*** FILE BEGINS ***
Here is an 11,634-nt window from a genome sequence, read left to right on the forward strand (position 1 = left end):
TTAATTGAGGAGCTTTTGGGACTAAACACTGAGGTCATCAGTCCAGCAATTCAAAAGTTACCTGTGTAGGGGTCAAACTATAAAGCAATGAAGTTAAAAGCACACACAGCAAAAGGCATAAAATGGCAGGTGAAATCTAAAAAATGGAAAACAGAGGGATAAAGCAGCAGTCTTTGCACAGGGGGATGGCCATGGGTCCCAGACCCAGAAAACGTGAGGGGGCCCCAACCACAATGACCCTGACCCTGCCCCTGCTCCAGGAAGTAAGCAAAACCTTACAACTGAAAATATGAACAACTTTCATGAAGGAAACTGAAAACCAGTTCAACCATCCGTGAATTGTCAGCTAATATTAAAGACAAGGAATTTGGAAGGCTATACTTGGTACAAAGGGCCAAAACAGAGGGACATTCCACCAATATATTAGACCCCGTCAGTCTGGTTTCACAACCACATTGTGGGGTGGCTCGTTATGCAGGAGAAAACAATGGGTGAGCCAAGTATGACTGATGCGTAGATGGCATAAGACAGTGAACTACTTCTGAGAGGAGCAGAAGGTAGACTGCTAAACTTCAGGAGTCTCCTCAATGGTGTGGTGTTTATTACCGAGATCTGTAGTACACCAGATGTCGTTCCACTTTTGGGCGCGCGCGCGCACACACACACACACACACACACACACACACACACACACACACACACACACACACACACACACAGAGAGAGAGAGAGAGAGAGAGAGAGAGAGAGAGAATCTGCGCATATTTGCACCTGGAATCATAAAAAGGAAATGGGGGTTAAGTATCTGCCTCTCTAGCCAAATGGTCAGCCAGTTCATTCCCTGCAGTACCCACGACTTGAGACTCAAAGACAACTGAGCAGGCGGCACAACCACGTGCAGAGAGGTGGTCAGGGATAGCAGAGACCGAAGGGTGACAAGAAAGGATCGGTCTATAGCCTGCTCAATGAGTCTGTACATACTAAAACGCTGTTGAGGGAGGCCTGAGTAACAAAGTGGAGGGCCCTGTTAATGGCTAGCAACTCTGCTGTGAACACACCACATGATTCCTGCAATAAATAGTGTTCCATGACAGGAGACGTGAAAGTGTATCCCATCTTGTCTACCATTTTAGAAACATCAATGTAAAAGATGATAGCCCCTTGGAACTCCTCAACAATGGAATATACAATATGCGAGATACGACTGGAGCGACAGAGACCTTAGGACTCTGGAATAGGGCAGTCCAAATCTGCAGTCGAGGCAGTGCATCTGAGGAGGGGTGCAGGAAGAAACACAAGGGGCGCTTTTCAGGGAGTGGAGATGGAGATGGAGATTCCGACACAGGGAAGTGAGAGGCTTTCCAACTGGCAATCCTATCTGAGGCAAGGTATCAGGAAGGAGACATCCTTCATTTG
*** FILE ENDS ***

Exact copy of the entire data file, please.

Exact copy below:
Here is an 11,634-nt window from a genome sequence, read left to right on the forward strand (position 1 = left end):
TTAATTGAGGAGCTTTTGGGACTAAACACTGAGGTCATCAGTCCAGCAATTCAAAAGTTACCTGTGTAGGGGTCAAACTATAAAGCAATGAAGTTAAAAGCACACACAGCAAAAGGCATAAAATGGCAGGTGAAATCTAAAAAATGGAAAACAGAGGGATAAAGCAGCAGTCTTTGCACAGGGGGATGGCCATGGGTCCCAGACCCAGAAAACGTGAGGGGGCCCCAACCACAATGACCCTGACCCTGCCCCTGCTCCAGGAAGTAAGCAAAACCTTACAACTGAAAATATGAACAACTTTCATGAAGGAAACTGAAAACCAGTTCAACCATCCGTGAATTGTCAGCTAATATTAAAGACAAGGAATTTGGAAGGCTATACTTGGTACAAAGGGCCAAAACAGAGGGACATTCCACCAATATATTAGACCCCGTCAGTCTGGTTTCACAACCACATTGTGGGGTGGCTCGTTATGCAGGAGAAAACAATGGGTGAGCCAAGTATGACTGATGCGTAGATGGCATAAGACAGTGAACTACTTCTGAGAGGAGCAGAAGGTAGACTGCTAAACTTCAGGAGTCTCCTCAATGGTGTGGTGTTTATTACCGAGATCTGTAGTACACCAGATGTCGTTCCACTTTTGGGCGCGCGCGCGCACACACACACACACACACACACACACACACACACACACACACACACACACACACACACACACAGAGAGAGAGAGAGAGAGAGAGAGAGAGAGAGAGAATCTGCGCATATTTGCACCTGGAATCATAAAAAGGAAATGGGGGTTAAGTATCTGCCTCTCTAGCCAAATGGTCAGCCAGTTCATTCCCTGCAGTACCCACGACTTGAGACTCAAAGACAACTGAGCAGGCGGCACAACCACGTGCAGAGAGGTGGTCAGGGATAGCAGAGACCGAAGGGTGACAAGAAAGGATCGGTCTATAGCCTGCTCAATGAGTCTGTACATACTAAAACGCTGTTGAGGGAGGCCTGAGTAACAAAGTGGAGGGCCCTGTTAATGGCTAGCAACTCTGCTGTGAACACACCACATGATTCCTGCAATAAATAGTGTTCCATGACAGGAGACGTGAAAGTGTATCCCATCTTGTCTACCATTTTAGAAACATCAATGTAAAAGATGATAGCCCCTTGGAACTCCTCAACAATGGAATATACAATATGCGAGATACGACTGGAGCGACAGAGACCTTAGGACTCTGGAATAGGGCAGTCCAAATCTGCAGTCGAGGCAGTGCATCTGAGGAGGGGTGCAGGAAGAAACACAAGGGGCGCTTTTCAGGGAGTGGAGATGGAGATGGAGATTCCGACACAGGGAAGTGAGAGGCTTTCCAACTGGCAATCCTATCTGAGGCAAGGTATCAGGAAGGAGACATCCTTCATTTG